When Bubonic Plague Came to Honolulu


Photo: Hinano Brumaghim

By ‘Anakala Hinano Brumaghim

For the record, China connected with Hawaiʻi once before as the source of an epidemic of Bubonic Plague that reached Honolulu. The plague originated in South Central China (ca. 1870) and moved to the China coast by 1900 via well-used trade routes. In 1893, it was in Canton. In 1894, it was in Hong Kong before continuing toward the Indian subcontinent. In 1895-1896, it moved to the Middle East. In December 1899, it arrived in Honolulu.

In the beginning, Hawaiʻi authorities had no idea what disease confronted them.

Not until two doctors – Kitasato Shibasaburo and Alexandre Yersin – correctly diagnosed bubonic plague and the micro-organism “versina pestis,” was a plan put in place to fight the disease.

Honolulu was susceptible due to heavy international traffic, while treatment to combat the plague was unknown. Two ships were suspected of bringing the plague to Honolulu: the Nippon Maru in June/August 1899 and the Manchuria in October 1899. The first victim (You Chong) died Dec. 12, 1899.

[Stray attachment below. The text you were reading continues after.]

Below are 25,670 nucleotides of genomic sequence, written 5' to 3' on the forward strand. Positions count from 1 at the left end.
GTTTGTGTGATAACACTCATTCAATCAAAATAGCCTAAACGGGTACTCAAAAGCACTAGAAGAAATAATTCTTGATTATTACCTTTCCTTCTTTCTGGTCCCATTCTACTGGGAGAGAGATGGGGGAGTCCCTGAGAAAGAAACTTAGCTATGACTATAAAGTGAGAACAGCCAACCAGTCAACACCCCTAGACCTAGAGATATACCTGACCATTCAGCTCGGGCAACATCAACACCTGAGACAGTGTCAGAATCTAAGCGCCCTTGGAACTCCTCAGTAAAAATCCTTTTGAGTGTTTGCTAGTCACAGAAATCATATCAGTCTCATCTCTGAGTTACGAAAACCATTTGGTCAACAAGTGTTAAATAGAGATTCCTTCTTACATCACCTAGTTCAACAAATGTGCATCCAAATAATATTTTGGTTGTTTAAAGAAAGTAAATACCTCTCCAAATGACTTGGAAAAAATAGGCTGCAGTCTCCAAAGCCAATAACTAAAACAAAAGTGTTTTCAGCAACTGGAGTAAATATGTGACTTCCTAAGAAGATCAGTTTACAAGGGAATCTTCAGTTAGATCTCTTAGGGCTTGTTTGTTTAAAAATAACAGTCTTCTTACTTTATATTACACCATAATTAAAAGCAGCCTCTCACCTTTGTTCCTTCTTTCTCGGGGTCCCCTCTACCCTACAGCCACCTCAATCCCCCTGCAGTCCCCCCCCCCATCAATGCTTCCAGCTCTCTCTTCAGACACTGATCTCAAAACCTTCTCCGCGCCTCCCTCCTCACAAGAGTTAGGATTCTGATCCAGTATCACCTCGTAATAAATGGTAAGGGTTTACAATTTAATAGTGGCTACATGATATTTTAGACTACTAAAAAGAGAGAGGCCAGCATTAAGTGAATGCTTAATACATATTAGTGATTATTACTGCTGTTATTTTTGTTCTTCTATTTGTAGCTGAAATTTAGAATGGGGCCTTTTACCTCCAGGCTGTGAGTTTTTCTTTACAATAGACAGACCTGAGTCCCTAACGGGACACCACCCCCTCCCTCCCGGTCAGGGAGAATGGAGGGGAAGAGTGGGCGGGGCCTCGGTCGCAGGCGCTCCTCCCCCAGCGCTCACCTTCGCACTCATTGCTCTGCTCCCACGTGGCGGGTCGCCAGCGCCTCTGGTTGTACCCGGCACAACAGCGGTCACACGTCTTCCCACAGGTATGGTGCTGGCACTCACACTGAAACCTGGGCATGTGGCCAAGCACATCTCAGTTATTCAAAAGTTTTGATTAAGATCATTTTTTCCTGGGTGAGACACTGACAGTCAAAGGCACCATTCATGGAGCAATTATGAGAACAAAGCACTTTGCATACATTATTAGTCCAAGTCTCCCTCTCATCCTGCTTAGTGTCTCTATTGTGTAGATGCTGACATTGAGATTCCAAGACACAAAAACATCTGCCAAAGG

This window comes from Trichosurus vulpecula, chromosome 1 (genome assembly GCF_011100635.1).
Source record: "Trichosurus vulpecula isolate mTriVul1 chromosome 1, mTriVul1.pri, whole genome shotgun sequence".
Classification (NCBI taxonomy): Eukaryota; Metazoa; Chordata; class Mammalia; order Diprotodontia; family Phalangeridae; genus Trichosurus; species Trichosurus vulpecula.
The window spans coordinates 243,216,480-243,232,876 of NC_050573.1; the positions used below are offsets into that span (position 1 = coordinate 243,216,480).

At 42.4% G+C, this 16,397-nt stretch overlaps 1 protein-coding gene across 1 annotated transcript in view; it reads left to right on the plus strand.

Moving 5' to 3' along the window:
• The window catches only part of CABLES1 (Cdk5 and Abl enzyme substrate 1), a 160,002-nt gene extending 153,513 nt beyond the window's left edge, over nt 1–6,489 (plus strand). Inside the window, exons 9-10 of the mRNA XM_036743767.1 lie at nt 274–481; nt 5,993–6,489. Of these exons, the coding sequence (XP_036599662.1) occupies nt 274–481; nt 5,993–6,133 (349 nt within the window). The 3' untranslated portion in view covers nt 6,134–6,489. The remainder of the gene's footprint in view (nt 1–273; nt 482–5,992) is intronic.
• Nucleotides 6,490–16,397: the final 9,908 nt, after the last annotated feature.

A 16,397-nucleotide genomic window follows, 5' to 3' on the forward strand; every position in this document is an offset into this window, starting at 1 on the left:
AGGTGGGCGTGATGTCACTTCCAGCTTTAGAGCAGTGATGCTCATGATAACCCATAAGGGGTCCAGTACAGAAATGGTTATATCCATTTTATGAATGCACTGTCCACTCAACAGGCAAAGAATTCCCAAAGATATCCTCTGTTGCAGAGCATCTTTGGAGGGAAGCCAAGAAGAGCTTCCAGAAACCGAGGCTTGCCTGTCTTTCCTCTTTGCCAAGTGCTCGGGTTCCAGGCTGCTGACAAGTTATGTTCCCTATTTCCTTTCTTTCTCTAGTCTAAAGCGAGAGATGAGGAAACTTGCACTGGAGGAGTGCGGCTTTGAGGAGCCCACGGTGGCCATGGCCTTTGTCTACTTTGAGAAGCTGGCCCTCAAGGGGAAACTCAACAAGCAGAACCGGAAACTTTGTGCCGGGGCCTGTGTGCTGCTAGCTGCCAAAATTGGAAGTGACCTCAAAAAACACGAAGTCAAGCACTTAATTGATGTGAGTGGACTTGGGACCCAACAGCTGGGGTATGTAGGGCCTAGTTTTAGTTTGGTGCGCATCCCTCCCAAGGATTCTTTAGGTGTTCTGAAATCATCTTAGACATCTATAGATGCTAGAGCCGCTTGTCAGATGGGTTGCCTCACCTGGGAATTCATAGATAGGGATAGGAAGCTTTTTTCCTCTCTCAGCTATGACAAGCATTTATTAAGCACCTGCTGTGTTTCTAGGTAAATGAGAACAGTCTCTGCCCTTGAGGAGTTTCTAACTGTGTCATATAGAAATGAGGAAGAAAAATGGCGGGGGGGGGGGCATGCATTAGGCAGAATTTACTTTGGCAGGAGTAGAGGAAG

Honolulu Board of Health staff and doctors devised a plan to rid Hawaiʻi of the plague by seeking/destroying areas deemed infected with fire – after first emptying the area of people. This “controlled burning” technique had been used successfully elsewhere: San Francisco (1900), Kobe, Japan (1901), Berlin (1902), Mexico (1903), and Manchuria (1910).

The area identified was Honolulu’s Chinatown (bordered by Nuʻuanu Stream, Nuʻuanu Street, Kukui Street and the Wharf).

The first block was burned Dec. 31, 1899. A second block fire was started on Jan. 20, 1900. But what started as a “controlled burn” quickly got out of hand due to high winds coming down from the Nuʻuanu Pali. The fire burned for 17 days, scorched 60 acres, and killed 54 people.

In the aftermath, the Honolulu Board of Health learned that rats by themselves cannot cause the plague. They were/are the reservoirs for the plague, however, it was actually mosquitoes that spread the disease from rats to humans.

6,000 refugees from Chinatown were detained on the grounds of Kawaiahaʻo Church and ʻIolani Palace. Never before, or since, has Honolulu seen a fire like that of Jan. 20, 1900.

Wayne Hinano Brumaghim is a graduate of the Kamehameha Schools, and the University of Maine where he earned a BA in mathematics/engineering. He served in the U.S. Air Force and lived on the continent until 1984 when he returned to Oʻahu to care for his mother. He retired from the Sheraton Waikīkī in 2005 and returned to school at UH Mānoa, earning both BA and MA degrees in Hawaiian studies in his 60s. Brumaghim resides in Papakōlea.